Using the APA Level Heading Outline

Most dissertation students at one point or another become overwhelmed during research process. For many this happens during the review of the literature. There are so many articles to identify, obtain, and then organize. Therefore, it is important to have a system that builds your confidence that the articles you find you’ll be able to locate when it comes time to read and write. May I suggest a system that starts with the development of what I call the APA level heading outline?

APA Level Heading Outline

When organizing to write your dissertation proposal, I recommend you use an outline. The outline should align with the appropriate Walden checklist for your methodology and the headings in the outline should be formatted as they are in the dissertation template; level 1 headings (centered, bold, and title case) and level two headings when necessary (left justified, bold and title case). All of the headings are predetermined for you except for the ones in the literature review. Work with your chair to determine your level 1 literature review headings. The headings should provide a full description of the topics covered by your research questions. Here is the template version I give my mentees to individualize for their own study.

OutlineAPAProposal

Outline3Pages

Using the outline provides several benefits. First, it helps you to know all the elements that required for the final product. If you consider each level 1 heading as its own mini-paper, the whole process seems less daunting. You can also use the outline as a task-list, and “check” headings off as you write them. I keep an outline for each of my mentees and I change the text color of the completed heading and insert a comment bubble with the date I approved that heading. This provides us with a bird’s-eye-view of what’s been done, and what still needs to be done. Last, I suggest the outline be used to help you tag articles for where in the paper you’re likely to need it.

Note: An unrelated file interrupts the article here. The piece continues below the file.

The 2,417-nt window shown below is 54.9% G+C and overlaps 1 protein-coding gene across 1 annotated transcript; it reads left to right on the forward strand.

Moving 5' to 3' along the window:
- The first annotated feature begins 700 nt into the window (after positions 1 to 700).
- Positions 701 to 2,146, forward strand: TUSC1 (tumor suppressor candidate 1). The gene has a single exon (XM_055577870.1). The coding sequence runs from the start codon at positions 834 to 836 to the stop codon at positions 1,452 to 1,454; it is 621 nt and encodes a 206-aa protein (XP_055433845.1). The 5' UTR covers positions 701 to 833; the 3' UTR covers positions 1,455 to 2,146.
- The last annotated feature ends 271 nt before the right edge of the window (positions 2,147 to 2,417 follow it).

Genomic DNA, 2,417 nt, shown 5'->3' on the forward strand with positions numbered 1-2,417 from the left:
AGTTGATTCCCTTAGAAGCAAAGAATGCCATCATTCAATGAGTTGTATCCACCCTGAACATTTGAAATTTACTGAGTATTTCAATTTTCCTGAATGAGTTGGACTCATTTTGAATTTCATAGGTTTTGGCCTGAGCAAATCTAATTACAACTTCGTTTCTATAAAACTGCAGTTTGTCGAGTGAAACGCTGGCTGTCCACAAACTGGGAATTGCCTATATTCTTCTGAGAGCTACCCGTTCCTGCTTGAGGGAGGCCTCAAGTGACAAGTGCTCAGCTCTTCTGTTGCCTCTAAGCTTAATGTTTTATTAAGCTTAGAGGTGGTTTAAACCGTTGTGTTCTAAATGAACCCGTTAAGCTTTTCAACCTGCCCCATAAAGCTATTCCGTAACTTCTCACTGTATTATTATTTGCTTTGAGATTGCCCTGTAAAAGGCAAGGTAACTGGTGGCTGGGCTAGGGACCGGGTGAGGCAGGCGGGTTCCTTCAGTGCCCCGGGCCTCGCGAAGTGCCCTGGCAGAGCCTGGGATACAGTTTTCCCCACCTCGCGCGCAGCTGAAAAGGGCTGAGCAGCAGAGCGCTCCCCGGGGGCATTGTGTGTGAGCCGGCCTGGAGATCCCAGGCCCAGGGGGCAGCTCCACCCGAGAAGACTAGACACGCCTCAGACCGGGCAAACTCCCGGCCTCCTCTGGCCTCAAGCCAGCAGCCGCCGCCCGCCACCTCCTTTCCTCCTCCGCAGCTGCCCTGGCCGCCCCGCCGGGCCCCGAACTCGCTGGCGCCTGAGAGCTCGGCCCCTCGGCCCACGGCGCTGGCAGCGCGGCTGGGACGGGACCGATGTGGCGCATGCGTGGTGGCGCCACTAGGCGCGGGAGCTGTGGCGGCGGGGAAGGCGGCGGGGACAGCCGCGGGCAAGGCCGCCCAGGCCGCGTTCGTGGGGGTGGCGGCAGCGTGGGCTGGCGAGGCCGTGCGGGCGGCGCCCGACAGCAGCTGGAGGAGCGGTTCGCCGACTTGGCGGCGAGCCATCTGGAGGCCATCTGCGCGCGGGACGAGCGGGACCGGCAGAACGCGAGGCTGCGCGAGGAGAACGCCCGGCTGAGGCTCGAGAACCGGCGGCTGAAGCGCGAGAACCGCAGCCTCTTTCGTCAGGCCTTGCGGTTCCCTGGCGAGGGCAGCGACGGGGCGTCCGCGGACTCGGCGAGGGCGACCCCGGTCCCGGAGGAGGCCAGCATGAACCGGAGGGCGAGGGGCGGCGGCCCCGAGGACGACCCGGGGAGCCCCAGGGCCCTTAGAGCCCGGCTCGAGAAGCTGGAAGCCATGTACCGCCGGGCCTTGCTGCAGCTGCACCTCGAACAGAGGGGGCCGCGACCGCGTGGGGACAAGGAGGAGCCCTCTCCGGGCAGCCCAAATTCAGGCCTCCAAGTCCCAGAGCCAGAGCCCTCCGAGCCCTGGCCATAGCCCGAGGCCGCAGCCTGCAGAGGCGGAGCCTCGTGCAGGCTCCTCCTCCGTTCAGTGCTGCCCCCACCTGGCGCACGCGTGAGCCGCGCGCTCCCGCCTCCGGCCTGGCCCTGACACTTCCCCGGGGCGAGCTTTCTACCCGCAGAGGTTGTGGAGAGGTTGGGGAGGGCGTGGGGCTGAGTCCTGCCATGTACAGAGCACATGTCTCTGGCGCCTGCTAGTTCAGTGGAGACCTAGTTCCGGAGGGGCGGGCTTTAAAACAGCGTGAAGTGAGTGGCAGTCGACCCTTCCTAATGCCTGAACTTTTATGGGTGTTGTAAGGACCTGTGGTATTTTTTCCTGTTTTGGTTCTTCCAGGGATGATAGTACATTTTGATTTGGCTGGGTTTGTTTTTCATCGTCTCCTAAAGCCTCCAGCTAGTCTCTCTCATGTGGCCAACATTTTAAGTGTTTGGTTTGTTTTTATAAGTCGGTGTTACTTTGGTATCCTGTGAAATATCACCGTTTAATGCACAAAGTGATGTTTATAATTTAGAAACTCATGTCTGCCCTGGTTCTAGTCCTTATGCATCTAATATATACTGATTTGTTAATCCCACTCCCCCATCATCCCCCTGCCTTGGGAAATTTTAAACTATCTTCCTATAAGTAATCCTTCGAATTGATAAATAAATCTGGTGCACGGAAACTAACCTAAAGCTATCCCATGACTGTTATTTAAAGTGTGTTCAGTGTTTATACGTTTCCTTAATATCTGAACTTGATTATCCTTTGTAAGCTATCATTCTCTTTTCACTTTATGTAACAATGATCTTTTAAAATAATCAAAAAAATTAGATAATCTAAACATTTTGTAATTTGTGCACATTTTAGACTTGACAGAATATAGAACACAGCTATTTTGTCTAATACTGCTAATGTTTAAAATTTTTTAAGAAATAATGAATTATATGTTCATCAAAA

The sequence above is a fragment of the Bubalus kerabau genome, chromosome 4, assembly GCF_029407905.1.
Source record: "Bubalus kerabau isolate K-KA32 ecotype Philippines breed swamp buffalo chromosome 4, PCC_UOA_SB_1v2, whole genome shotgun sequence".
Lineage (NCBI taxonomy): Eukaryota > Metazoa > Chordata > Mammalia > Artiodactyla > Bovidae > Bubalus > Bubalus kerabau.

For example, if a study has the research question:

How effective is technology-enhanced feedback given to doctoral students during the dissertation writing process?

the following APA level 1 headings might be used to organize the Literature review.

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Tagging Part 2

Tagging Part 2: Digitizing Tags for a Reliable Cross-Referencing System

In my Tagging Part 1 post, I define what a tag is, describe why you should consider using tags, and then give examples of how to assign tags to research article you read for your dissertation. In this post, Tagging, Part 2, I will address the number of tags you might assign each article, and then how to use the tags as part of a larger, digital cross-referencing organizational structure.

Tags Part 2

How many tags should I assign to each article?

It depends. For example, you might have found this article…

Fram, S.M. (2013). The constant comparative analysis method outside of grounded theory. The Qualitative Report, 18(1), 1-25. Retrieved http://www.nova.edu/ssss/QR/QR18/fram1.pdf

…and decided to tag it with the big picture tags

mych1; mych3

But you might also want to further determine where in those chapters the article may help. Therefore, you could ALSO add APA Heading tags. I might choose

myNoS; myDataAnal

To further narrow the usefulness of the article, you might choose to use the Library Sub-Question Letters as an additional tag.

LibSubQE

FYI: LibSubQ-E is “Why is the methodology I’m proposing the best choice to address the problem I’ve identified?” You can learn more about LibSubQ’s in my NoteTaking post.

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Power of Google Scholar for PhD Students

If you haven’t yet harnessed the power of Google Scholar, you need to. There are lots of little ways that Google Scholar can help you find what you are looking for, and to help you reach “saturation” of the literature. Walden library suggests you use Google Scholar to supplement your database searches, not replace them!The Power of Google Scholar for PhD Students

#1 Tip: Pay attention to the links under the citation.

Use the “Cite” link to find the APA formatted reference. Always double check it, as it may not be exactly right, but its a good place to start. And you can also import the reference information into various bibliography software programs.

Cite_GoogleScholar

CiteReference_GoogleScholar

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